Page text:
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Old 06-29-2020, 07:37 PM   #854
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Notice a trend here?

1 to 2.5 million.............................12 weeks

2.5 to 5 million.............................4 weeks

5 to 7.5 million.............................3 weeks

7.5 to 10 million............................17 days
If the daily world infection rate is still only 160,000, the next 1,000,000 can be achieved in 6.25 days. Virus doing well, humanity not. Leaders, please take note.
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Old 06-29-2020, 11:47 PM   #855
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If the daily world infection rate is still only 160,000, the next 1,000,000 can be achieved in 6.25 days. Virus doing well, humanity not. Leaders, please take note.
And the USA is about a week from 3,000,000
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Old 06-30-2020, 01:26 AM   #856
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Hold on guys and gals... C-19 Pandemic is accelerating its life taking, economic debelating national and international intensity. Stay safe! Stay healthy!!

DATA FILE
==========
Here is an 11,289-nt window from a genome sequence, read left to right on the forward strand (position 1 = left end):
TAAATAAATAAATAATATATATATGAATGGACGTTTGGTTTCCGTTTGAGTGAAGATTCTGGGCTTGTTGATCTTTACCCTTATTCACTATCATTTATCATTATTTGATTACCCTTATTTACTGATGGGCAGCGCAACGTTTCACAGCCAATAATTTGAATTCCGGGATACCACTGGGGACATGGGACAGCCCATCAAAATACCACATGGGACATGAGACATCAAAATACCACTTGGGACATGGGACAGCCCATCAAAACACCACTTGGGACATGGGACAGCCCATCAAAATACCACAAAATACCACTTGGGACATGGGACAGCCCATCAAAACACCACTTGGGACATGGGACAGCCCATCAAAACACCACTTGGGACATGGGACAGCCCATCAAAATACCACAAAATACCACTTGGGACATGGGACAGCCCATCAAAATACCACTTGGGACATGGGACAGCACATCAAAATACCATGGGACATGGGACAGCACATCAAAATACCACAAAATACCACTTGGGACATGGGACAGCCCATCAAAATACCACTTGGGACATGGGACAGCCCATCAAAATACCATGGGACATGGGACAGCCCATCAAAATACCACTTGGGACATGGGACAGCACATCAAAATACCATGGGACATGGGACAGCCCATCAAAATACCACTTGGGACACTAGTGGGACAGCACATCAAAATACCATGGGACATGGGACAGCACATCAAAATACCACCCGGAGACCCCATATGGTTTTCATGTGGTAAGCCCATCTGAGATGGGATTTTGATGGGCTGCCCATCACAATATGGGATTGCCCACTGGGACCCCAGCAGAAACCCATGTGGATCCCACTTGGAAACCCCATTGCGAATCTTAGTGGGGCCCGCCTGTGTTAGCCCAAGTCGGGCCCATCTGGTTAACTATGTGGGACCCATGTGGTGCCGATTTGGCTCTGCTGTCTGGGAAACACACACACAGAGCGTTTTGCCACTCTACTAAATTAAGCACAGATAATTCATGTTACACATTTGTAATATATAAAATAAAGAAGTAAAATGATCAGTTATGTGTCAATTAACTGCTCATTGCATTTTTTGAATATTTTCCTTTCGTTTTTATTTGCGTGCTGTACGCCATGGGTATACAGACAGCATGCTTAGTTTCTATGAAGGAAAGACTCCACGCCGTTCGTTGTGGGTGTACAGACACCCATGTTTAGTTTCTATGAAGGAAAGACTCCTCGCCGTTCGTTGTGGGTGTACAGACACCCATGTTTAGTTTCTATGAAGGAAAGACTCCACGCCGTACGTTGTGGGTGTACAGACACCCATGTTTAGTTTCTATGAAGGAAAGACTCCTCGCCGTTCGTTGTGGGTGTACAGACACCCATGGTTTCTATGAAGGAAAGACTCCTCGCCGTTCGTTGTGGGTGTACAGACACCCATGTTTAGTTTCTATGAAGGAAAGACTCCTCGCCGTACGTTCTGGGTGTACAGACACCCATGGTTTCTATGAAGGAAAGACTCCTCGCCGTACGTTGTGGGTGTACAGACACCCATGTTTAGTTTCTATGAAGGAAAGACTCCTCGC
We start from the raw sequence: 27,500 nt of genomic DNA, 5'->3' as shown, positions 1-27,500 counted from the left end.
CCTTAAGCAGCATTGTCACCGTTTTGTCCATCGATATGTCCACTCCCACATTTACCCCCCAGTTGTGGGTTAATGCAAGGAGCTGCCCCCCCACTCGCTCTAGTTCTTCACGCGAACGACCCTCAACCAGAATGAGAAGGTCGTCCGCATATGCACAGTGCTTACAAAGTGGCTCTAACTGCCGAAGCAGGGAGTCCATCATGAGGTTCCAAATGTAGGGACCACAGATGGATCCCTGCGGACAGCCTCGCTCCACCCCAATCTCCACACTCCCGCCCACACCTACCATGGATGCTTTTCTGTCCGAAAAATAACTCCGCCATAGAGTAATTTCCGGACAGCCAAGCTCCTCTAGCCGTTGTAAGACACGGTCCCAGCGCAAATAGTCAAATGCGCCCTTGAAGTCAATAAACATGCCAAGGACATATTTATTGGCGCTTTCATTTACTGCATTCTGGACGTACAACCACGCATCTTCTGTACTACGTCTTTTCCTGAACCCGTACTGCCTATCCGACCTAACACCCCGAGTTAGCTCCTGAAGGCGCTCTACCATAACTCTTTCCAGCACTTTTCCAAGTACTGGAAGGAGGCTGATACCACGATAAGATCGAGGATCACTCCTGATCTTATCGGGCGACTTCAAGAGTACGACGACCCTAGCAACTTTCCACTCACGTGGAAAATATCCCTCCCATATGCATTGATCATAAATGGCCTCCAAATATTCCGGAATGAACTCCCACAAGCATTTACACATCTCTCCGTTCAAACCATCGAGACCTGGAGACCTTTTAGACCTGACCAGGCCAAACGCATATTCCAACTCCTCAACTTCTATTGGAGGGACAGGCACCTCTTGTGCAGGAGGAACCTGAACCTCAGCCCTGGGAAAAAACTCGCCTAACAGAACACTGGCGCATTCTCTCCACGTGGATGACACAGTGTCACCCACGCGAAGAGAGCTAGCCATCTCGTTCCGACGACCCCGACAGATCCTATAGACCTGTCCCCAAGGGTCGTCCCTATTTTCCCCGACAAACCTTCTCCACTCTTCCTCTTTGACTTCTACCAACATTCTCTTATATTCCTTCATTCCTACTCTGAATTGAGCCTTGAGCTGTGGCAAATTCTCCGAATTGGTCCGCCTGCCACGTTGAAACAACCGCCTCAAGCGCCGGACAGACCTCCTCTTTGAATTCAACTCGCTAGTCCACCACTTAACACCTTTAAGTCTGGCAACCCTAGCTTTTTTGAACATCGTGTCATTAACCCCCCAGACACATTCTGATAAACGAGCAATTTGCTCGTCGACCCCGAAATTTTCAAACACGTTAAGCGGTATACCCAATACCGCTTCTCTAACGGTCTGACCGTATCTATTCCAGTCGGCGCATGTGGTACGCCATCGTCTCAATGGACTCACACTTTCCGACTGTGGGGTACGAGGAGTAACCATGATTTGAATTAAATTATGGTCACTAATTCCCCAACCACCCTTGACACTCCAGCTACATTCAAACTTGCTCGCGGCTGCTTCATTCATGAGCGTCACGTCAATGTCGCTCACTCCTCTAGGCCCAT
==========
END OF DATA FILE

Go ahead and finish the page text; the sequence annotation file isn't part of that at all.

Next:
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Old 06-30-2020, 05:59 PM   #857
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Fauci looked demoralized today, warning of the potential for 100,000 new confirmed cases per day in the USA:

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Old 06-30-2020, 06:11 PM   #858
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South Africa's numbers starting to take off, increasing from 1,800 per day to over 6,000 per day in the last month:

https://www.worldometers.info/corona.../south-africa/
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Old 06-30-2020, 06:54 PM   #859
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South Africa's numbers starting to take off, increasing from 1,800 per day to over 6,000 per day in the last month:

https://www.worldometers.info/corona.../south-africa/
So... Murray